Jess G. Bell started his cosmetics company in the basement of his Kansas home more than 80 years ago, before packing it up and moving to Northeast Ohio.
He was remembered saying “if you’ve ever seen the winner of a sales conference, he was from Cleveland.”
Bonne Bell, the company that he launched on the corner of Detroit Avenue and Graber Drive in 1930, is now closing the doors on its Lakewood location.
At one time, there were more than 150 employed with the company in Lakewood — positions that included sales, marketing and distribution.
Over the years, the company’s operations spread. Bonne Bell opened up an office in Westlake and other sites around the world. The product line expanded and department stores came calling.
On April 9, the company that invented Formula 10.0.6 and Lip Smacker lip gloss is closing in Lakewood and taking the remaining positions to its Westlake headquarters.
Bonne Bell officials say the company is consolidating the two offices — and its 150 employees — into one building.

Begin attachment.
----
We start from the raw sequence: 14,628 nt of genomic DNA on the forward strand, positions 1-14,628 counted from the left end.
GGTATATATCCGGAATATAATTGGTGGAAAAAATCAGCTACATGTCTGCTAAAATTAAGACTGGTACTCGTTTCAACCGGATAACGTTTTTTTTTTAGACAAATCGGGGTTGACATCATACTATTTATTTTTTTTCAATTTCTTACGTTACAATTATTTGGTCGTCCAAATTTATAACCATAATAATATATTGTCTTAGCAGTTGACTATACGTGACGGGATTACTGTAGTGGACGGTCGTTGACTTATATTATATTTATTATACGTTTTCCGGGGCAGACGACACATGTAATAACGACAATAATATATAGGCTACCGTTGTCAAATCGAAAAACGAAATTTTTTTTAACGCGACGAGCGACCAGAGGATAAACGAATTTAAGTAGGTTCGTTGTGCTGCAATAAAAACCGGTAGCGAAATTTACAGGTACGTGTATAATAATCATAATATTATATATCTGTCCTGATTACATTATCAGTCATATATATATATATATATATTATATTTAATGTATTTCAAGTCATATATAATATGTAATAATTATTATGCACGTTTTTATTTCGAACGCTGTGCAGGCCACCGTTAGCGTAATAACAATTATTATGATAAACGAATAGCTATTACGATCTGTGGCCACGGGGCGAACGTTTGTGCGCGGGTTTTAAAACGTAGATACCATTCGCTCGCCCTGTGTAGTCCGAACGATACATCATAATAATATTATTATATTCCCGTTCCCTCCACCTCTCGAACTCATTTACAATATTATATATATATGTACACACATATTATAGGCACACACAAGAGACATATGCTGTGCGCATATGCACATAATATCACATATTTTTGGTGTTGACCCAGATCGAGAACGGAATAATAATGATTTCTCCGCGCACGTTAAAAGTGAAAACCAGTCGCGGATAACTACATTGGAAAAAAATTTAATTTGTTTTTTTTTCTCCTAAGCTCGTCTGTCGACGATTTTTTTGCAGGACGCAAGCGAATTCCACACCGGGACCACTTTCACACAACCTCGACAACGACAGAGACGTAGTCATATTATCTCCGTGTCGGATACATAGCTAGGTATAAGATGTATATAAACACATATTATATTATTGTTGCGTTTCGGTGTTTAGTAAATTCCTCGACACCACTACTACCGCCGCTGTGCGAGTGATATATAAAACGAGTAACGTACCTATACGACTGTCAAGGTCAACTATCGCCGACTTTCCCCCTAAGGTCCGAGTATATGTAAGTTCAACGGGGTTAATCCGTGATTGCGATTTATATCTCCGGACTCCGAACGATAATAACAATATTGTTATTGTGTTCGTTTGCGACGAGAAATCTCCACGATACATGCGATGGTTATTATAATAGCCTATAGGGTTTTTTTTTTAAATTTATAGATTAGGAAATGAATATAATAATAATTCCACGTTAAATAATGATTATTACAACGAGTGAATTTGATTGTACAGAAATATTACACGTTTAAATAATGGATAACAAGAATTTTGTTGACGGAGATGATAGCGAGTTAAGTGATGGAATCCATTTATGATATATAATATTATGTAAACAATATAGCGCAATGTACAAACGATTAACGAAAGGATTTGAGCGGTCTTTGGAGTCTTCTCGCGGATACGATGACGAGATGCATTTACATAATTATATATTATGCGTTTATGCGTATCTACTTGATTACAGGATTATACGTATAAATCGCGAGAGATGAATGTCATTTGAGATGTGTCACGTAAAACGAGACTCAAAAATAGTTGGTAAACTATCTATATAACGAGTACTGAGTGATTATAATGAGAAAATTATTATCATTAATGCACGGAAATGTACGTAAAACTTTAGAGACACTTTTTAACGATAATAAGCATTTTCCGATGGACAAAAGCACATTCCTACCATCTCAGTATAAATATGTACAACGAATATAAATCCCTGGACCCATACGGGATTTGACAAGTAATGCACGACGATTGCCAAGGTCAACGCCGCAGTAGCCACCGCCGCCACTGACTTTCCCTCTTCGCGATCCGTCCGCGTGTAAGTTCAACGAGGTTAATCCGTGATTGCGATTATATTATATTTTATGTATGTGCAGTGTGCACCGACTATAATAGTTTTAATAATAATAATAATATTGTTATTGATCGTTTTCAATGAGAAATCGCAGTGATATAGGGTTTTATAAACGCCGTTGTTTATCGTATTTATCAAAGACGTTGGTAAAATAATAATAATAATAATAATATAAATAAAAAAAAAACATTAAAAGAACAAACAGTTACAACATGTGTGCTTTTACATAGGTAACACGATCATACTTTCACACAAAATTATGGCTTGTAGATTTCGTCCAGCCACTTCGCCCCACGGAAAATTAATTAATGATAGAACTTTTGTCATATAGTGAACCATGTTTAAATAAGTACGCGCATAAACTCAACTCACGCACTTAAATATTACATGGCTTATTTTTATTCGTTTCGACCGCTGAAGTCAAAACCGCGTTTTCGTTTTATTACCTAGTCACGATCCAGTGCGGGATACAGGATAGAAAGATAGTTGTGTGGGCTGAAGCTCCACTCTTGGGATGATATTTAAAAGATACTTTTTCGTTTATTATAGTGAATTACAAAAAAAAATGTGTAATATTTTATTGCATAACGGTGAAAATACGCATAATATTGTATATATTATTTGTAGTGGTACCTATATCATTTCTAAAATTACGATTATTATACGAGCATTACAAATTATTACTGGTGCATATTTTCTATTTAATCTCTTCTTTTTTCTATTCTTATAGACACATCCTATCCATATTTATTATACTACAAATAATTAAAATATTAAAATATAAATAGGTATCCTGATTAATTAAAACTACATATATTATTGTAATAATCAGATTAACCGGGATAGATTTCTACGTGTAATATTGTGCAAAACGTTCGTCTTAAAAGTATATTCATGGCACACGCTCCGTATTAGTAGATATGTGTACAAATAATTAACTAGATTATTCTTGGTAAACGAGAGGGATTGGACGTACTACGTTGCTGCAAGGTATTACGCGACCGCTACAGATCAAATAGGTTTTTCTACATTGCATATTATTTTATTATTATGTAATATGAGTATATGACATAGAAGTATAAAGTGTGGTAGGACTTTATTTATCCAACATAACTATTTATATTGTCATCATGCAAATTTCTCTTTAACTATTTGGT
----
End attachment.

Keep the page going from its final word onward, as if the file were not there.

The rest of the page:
During the past couple weeks, employees from the marketing and creative departments have been moving over to the Westlake offices. Only a few salespeople remain.
James Bell, a company shareholder and grandson of Jess G. Bell, said a deal is in the works to sell the Georgetown-style building.
“The dynamics of the industry have really changed,” said James Bell, who left a senior vice president post with the company in 2003 to open restaurant on the adjacent property.
“(Jess G. Bell) really transformed this corner into a beautiful parcel,” he said. “There’s definitely a lot off history here. There’s emotion involved in this decision.”
“But Bonne Bell’s job is to sell cosmetics, not own real estate.”
Laurie Scheel, a Bonne Bell employee for the past 46 years, said it’s sad to see the facility close. She remembers working at the company’s Lakewood location decades ago.
The site was stirring with activity. But, she said she understands the move is what’s best for the company.
“It was always the intention to get everybody under one roof,” she said.
Dru Siley, Lakewood’s assistant director of development, said the property was reconfigured for sale of the individual parcels. And last week, the city’s planning commission approved that plan.
“It’s a shame to see them go, but the company was concerned about the future of their corporation,” Siley said. “They moved on.”
"The good news is we’re happy that they’re interested in selling the building, and they’re interested in having good tenants there to energize that block.”